When a homeowner becomes delinquent on his mortgage, he may arrange to repay the past due amount through a forbearance agreement. The lender agrees to put off, reduce or eliminate the past due amount in the forbearance agreement during a temporary period of time, during which interest accrues. In addition, the lender agrees not to foreclose on the home during the forbearance period. If the homeowner defaults on the forbearance agreement, problems arise.
Getting a Response from Loss Mitigation
To qualify for a forbearance agreement, the borrower must usually be a minimum of three months delinquent on payments. To avoid foreclosure, the borrower must request a forbearance agreement from the lender's loss mitigation department. The forbearance agreement must last a minimum of 4 monthly payments, although the delinquent balance can't exceed 12 monthly payments. Lenders don't always make it easy for borrowers to qualify; as of the time of publication, so many borrowers are delinquent on their home loans that loan mitigation departments are swamped with forbearance, short sale and other requests. Whether or not a lender is likely to approve a forbearance agreement varies greatly among lenders, and response time is often slow.
If the borrower defaults on the forbearance plan, the lender often has the right to proceed immediately to foreclosure, because in exchange for agreeing to forbear payments the borrower forgoes the right to fight foreclosure (although there are additional remedies that the borrower can take, such as petitioning for bankruptcy). While it's possible for a borrower to negotiate another forbearance agreement, it's unlikely; however, the borrower may be able to turn the house over to the lender in a deed-in-lieu of foreclosure deal. In a DIL, the borrower turns the deed over to the lender and walks away from the loan.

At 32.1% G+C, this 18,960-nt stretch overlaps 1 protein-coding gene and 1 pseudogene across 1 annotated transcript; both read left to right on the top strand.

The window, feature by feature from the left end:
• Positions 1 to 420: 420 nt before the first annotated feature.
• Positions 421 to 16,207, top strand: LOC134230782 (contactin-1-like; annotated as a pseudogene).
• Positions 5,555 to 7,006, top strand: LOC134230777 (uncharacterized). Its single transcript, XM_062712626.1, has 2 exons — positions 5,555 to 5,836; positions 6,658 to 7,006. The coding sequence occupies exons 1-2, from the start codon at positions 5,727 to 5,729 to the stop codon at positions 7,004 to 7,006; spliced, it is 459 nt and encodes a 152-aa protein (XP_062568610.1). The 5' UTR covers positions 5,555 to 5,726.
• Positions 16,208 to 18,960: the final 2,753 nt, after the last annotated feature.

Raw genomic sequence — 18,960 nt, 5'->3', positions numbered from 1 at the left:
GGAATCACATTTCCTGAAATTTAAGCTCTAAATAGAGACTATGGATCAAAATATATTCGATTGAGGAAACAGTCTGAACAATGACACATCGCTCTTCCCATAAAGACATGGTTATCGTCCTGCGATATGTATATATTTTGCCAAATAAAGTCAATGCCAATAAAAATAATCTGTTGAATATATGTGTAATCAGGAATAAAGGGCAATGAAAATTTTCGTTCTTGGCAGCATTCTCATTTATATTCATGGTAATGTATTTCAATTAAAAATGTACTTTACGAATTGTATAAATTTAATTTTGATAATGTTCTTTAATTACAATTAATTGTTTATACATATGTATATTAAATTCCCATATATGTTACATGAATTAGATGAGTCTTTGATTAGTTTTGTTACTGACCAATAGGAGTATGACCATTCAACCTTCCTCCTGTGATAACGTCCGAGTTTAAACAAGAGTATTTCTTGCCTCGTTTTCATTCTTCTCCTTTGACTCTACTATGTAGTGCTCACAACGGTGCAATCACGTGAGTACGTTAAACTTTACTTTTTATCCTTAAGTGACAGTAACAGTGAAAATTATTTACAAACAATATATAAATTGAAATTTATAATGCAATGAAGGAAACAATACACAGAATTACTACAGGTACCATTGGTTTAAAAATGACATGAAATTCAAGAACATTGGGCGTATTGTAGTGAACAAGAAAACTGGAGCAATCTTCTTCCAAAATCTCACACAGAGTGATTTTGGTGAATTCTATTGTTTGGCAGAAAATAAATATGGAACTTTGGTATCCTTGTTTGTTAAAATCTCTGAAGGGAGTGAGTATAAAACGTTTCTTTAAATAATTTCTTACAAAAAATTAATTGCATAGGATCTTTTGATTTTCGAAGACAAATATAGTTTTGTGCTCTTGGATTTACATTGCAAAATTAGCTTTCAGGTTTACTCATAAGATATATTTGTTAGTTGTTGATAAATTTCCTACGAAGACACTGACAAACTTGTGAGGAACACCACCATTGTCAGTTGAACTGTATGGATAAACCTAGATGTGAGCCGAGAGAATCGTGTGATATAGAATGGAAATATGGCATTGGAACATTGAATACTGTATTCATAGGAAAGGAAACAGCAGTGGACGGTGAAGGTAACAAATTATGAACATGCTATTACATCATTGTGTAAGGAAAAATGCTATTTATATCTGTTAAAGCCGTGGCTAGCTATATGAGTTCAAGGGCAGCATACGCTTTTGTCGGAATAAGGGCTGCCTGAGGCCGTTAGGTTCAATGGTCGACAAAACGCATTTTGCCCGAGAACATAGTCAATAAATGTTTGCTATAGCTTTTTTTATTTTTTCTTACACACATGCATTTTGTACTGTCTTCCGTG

Because forbearance permits a borrower to temporarily reduce or eliminate payments, this change is reported to the three major credit bureaus, Equifax, Experian and TransUnion -- this results in a significant reduction in the borrower's credit score. Keep in mind that even though the lender agreed to a forbearance plan, the borrower is still technically in default by not meeting the original loan terms. As a result, reduced credit standing can affect other areas of the borrower's life by making it difficult to secure future loans. It may also cause the borrower's other creditors to reduce or eliminate her credit lines.
Even if the borrower successfully completes a forbearance plan, there is ample evidence that suggests the same borrower will default on the mortgage again, according to the website MortgageStrategy.co.uk. The lender that doesn't address the underlying reason for the default -- for example, a high interest rate or a short repayment term -- increases the risk that the same problem will occur, especially if the homeowner's equity stake has declined because of declining property value. As a result, it's wise for the borrower and lender to consider modifying the loan, which should increase the chance that the borrower will be able to satisfy its terms in full.
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